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However, despite the fact that lifestyle change
is a key to restoration of health and the treatment
of underlying disease, it is not effectively integrated
into medical practice. Typically, physicians tell their
clients they need to lose weight, or stop smoking
or increase their exercise, but usually nothing is
done to help patients actually realise these critical
behavioural changes. Sure, doctors may hand out
fact sheets, give a list of exercises and even recipes
to their patients who need to change their exercise
and eating habits, but research shows us that such
"education" is not nearly enough to facilitate long
lasting change.
The research on lifestyle change has been
quite clear for decades. The success rate for people
changing behaviours like eating, exercise and even
sleep, let alone smoking, is depressingly low. When
people are left on their own to change these critical
habits, the success rate as measured by long-term
maintenance of change, is about 10%. In other
words 90% fail. This should not be a surprise. This is,
in fact, the common experience and we even now
have some more insight into why.
Neuroscience has confirmed that new
behaviours are initially controlled by areas of the
brain that are involved in higher function: in other
words they require thought and attention. However,
after a while, these behaviours get delegated lower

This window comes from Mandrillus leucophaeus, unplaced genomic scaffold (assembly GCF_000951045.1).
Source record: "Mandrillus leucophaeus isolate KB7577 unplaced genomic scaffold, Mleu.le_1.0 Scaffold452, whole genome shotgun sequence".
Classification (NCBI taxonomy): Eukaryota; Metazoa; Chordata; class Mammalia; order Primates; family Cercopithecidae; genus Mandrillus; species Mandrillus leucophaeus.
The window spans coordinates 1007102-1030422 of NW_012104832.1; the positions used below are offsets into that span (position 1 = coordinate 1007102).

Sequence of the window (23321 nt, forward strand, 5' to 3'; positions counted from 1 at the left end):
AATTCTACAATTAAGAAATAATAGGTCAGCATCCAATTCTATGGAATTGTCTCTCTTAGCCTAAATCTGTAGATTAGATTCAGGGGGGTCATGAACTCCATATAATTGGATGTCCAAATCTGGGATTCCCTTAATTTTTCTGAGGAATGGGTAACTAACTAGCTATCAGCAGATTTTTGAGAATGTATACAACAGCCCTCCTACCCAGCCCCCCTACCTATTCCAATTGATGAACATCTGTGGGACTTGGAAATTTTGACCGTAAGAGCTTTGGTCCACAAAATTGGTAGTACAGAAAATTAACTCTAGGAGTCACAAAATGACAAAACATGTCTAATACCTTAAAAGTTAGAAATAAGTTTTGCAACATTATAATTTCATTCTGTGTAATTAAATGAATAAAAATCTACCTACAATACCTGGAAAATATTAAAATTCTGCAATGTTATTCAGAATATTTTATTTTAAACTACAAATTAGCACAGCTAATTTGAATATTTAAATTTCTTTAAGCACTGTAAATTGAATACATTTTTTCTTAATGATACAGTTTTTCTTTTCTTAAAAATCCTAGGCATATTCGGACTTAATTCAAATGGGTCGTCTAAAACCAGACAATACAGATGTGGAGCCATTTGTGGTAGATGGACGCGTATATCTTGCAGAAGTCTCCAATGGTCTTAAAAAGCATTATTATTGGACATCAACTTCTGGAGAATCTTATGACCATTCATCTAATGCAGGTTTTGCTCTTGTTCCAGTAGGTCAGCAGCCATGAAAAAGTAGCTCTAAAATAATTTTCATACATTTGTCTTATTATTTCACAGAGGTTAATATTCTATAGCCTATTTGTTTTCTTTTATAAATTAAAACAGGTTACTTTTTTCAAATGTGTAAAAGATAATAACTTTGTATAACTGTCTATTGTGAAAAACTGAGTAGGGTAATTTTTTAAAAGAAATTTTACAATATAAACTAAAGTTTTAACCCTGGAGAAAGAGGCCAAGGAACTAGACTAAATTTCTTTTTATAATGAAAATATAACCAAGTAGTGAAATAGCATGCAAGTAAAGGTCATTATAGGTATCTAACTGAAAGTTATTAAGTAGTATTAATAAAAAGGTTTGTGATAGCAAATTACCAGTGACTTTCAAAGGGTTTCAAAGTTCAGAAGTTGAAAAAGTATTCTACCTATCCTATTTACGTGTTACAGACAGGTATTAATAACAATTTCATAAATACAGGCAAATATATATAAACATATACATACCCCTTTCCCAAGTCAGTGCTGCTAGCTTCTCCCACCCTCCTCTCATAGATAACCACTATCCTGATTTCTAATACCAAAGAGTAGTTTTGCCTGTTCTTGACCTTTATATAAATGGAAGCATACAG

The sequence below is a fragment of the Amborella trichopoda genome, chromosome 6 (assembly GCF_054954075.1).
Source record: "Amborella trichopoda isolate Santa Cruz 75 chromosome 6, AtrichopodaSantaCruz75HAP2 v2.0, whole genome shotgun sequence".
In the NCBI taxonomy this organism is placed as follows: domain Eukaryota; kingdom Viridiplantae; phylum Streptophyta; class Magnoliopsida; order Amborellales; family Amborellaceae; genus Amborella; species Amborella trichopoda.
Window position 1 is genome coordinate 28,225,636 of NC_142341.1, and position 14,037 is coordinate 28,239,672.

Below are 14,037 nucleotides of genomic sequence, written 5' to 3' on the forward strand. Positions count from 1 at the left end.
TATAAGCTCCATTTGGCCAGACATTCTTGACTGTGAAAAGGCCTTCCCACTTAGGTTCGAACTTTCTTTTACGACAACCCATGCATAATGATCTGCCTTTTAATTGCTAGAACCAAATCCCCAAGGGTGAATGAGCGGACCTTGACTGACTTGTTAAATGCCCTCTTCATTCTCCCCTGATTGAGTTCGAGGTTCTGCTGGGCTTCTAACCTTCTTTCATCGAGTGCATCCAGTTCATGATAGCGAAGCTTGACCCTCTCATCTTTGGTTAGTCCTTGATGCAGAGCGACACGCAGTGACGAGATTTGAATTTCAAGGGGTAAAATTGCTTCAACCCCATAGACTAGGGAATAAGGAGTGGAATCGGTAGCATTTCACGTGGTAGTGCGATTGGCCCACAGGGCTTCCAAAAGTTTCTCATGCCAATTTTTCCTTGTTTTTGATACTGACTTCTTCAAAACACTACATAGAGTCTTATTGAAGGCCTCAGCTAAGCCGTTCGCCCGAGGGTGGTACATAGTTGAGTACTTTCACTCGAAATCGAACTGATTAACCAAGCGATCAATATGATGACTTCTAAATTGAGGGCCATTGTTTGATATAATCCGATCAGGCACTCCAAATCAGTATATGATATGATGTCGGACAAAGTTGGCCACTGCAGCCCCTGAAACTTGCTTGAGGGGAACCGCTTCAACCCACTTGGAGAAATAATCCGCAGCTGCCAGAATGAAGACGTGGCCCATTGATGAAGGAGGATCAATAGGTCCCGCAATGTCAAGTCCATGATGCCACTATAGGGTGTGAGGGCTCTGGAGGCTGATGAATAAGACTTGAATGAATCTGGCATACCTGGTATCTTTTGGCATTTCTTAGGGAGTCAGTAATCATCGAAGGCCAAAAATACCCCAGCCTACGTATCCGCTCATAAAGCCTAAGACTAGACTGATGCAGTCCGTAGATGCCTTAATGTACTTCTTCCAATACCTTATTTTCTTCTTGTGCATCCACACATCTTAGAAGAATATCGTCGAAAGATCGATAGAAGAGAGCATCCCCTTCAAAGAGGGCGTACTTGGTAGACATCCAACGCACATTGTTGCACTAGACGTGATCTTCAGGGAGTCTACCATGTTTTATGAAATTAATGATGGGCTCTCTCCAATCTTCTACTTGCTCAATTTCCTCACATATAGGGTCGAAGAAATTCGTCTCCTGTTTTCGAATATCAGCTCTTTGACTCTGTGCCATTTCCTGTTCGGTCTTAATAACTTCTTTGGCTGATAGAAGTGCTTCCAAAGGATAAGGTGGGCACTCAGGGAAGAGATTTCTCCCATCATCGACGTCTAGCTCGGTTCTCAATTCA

down in the nervous system and become free
from conscious control. Think, for example, about
the first few times you were learning to drive --
conscious control and attention were primary. Years
later these behaviours have become automatic and
don't require attention unless there is an alarm, like
a car headed straight for you.
In studies that have looked at the impact of
an intervention designed to improve habit change,
like counselling, the success rates are a little better
but no great shakes. For example, one study showed
that counselling could increase smoking cessation
success by 50% but given the base success rate
was only 5%, that is not a dramatic or significant
increase (up to 7.5%).
The fact is that the health profession and
especially the medical establishment haven't
properly wrapped their head around the fact that
behaviour change is extremely difficult but could
be significantly enhanced, not just or even by
counselling, but some very specific coaching. Such
coaches would work with patients individually to
increase motivation, set customised goals, provide
accountability and reinforcement, improve self-
efficacy, organise the social environment, all of
which have been identified as keys to adherence to
behaviour change programs. The fact is that such
coaching is not happening within health systems,
who have most to gain by the reduction of disease
risk. Of course, the costs would be high, but so
would the savings when patients are given access
to the tools that would significantly enhance their
chances of making the lifestyle changes that would
save trillions of dollars -- and their lives.
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